In the summer and fall of 1873, George John Romanes lost his belief in God. Of itself, this was nothing unusual. For a young Englishman of the time—particularly one embarking on a career in the sciences—to abandon the faith of his fathers was, if not a universal rite of passage, at least a common trajectory, a well-beaten path traveled by distinguished Victorian intellectuals like Matthew Arnold, W. K. Clifford, Thomas Huxley, John Tyndall, and above all Charles Darwin. And yet Romanes’s case is distinctive both for the care he took to explain the reasons for his loss of faith and for his candid admission of what it cost him to follow, to the best of his ability, wherever the argument seemed to lead.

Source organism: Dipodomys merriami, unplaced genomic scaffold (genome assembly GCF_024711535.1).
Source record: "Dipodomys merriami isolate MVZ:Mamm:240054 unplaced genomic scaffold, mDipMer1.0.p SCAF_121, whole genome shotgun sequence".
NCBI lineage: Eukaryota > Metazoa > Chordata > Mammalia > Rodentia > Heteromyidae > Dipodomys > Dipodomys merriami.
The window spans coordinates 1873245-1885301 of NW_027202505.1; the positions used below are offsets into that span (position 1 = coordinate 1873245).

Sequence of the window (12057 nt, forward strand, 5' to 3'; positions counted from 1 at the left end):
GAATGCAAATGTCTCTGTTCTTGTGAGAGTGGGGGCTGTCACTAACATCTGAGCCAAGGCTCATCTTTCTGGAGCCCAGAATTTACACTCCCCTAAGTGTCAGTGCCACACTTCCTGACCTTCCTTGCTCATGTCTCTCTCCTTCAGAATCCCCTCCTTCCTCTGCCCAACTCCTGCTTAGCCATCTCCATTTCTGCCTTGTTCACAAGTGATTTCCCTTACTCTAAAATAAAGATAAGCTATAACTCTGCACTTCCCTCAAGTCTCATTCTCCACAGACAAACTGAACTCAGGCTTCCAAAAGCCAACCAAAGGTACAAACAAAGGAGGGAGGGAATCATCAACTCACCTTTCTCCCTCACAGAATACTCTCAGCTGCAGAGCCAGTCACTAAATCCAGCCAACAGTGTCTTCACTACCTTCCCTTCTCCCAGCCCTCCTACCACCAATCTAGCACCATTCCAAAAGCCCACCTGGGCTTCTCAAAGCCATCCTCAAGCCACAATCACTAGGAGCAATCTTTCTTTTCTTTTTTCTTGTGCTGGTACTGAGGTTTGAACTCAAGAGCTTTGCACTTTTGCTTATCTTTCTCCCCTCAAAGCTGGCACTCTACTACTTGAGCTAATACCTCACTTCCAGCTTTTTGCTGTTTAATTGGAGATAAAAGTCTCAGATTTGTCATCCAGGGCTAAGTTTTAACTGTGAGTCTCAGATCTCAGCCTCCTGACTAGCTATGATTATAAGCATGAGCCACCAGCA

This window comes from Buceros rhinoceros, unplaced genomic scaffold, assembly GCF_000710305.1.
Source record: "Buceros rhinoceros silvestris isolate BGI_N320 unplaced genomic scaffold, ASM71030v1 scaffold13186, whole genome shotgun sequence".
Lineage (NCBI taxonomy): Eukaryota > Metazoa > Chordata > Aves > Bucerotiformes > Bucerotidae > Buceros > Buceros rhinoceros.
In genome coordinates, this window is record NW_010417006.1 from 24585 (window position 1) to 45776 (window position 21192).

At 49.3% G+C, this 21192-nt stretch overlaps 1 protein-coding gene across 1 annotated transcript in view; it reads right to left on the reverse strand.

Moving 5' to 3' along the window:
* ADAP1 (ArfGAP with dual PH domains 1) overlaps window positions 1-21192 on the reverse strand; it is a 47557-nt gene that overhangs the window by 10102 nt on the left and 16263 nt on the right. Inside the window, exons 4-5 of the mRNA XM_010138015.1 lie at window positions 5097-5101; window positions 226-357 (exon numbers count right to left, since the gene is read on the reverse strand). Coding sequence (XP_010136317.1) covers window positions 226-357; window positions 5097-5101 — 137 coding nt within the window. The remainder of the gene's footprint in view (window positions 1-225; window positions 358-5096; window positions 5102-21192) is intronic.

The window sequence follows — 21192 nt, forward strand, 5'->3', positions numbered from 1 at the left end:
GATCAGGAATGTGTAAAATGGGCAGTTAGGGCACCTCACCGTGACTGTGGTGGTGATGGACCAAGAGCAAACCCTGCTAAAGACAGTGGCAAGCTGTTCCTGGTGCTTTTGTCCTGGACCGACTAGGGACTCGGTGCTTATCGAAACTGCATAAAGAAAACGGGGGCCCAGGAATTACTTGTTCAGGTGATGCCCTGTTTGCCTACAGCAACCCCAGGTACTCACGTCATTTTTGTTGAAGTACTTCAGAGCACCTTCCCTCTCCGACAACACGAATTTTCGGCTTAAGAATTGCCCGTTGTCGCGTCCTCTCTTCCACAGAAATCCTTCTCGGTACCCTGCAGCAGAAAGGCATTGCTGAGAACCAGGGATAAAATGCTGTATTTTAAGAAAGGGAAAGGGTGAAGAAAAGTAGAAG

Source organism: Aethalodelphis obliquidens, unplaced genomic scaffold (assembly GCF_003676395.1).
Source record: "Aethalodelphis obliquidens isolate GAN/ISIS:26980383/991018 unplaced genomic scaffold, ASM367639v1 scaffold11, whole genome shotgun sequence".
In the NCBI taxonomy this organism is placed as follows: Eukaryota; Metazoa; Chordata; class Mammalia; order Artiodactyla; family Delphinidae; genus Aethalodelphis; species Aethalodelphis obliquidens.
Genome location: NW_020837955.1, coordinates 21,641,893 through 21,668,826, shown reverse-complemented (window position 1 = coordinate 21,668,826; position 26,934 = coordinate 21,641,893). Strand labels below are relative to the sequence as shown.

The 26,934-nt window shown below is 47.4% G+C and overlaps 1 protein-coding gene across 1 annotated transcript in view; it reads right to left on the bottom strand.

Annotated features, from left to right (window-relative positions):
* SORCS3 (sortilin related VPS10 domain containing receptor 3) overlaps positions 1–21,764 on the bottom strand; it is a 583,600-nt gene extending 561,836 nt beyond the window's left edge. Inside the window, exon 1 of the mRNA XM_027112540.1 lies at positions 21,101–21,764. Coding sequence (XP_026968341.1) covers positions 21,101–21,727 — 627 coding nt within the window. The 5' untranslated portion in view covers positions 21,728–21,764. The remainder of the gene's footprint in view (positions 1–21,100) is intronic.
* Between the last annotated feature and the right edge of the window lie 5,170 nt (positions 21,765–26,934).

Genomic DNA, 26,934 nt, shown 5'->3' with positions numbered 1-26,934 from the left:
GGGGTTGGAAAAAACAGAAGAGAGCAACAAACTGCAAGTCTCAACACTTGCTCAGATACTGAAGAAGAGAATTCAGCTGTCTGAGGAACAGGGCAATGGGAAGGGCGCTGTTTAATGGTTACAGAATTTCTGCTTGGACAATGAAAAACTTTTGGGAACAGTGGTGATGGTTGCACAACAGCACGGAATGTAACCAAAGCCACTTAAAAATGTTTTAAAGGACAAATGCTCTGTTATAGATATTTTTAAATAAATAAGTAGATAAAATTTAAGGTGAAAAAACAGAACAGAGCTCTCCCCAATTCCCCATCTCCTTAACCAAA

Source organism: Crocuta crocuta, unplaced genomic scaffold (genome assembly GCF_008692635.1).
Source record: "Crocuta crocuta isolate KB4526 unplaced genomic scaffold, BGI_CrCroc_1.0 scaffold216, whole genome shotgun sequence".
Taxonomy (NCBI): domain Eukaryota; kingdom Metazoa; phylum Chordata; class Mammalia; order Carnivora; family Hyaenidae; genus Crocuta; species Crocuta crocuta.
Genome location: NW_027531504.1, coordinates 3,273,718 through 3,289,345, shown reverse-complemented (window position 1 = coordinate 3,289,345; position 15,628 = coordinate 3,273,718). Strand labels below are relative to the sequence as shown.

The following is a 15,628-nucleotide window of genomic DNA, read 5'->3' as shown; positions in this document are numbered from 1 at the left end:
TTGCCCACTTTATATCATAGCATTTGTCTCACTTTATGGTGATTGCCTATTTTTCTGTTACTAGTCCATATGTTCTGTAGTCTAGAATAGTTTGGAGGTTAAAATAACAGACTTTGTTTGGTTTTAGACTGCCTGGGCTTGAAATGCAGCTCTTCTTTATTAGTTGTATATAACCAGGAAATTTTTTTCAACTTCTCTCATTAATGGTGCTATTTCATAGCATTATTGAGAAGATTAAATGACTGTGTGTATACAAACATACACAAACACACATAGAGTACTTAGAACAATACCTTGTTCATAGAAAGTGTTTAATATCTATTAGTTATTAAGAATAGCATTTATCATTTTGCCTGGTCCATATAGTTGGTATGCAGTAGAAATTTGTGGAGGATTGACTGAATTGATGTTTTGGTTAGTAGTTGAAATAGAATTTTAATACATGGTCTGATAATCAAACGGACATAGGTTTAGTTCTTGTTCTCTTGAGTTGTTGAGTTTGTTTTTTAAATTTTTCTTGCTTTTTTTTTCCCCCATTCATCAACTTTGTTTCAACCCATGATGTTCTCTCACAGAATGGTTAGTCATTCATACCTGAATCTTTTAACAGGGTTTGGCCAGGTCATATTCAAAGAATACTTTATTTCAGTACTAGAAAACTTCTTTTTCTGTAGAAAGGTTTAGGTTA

In the end, it led him where he never expected to arrive.
It is, indeed, pitiable to see the distress of Strauss in dealing with this alarming subject. In the amazement of his perplexity he is even forced (who would suppose it?) to help out his mythic theory with that natural solution of the rationalists, which he elsewhere tramples upon with such contemptuous derision.
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